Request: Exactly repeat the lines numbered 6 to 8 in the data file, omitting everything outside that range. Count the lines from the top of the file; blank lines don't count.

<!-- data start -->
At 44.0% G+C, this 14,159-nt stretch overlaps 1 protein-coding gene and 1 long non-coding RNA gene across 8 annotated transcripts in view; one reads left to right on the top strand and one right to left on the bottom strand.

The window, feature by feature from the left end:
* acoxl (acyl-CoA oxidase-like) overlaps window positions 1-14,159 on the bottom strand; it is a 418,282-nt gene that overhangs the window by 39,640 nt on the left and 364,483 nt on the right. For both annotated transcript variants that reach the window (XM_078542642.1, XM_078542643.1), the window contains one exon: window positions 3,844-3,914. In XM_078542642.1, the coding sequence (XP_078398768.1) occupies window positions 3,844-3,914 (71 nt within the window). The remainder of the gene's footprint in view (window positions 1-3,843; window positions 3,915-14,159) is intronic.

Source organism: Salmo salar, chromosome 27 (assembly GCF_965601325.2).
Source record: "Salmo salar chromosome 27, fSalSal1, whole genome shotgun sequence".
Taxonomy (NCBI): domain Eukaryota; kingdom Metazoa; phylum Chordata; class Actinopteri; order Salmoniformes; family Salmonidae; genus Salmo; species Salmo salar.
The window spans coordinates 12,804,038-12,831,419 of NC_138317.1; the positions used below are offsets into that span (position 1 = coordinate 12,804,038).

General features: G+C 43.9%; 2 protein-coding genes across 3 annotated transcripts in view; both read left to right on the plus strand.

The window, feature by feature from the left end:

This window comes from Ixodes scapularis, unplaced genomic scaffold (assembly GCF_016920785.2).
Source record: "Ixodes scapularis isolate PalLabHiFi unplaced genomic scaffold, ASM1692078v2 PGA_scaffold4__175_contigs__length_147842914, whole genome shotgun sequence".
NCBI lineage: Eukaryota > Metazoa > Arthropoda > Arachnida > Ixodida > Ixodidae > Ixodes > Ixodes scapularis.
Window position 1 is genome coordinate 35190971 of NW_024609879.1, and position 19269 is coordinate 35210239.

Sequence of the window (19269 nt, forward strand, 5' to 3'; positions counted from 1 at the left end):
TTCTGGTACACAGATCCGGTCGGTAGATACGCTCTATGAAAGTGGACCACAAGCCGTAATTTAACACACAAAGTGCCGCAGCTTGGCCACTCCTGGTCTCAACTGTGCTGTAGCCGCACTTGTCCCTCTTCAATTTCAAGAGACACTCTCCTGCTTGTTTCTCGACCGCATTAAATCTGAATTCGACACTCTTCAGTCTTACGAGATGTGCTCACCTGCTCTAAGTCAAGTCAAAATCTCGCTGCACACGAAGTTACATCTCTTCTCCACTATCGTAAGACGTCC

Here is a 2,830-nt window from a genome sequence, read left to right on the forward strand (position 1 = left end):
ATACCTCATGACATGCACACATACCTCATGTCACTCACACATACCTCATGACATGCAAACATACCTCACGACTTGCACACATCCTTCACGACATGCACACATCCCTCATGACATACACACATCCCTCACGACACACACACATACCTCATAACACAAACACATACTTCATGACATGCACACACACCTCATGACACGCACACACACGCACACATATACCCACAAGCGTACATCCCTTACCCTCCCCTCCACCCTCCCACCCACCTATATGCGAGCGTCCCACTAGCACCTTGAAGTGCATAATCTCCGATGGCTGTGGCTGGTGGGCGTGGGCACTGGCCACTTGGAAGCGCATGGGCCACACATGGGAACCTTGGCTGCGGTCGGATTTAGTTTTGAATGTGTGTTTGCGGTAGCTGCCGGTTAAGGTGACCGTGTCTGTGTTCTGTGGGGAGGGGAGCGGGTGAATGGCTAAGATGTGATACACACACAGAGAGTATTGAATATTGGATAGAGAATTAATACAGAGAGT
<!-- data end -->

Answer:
Taxonomy (NCBI): domain Eukaryota; kingdom Metazoa; phylum Chordata; class Actinopteri; order Salmoniformes; family Salmonidae; genus Salmo; species Salmo salar.
The window spans coordinates 12,804,038-12,831,419 of NC_138317.1; the positions used below are offsets into that span (position 1 = coordinate 12,804,038).

General features: G+C 43.9%; 2 protein-coding genes across 3 annotated transcripts in view; both read left to right on the plus strand.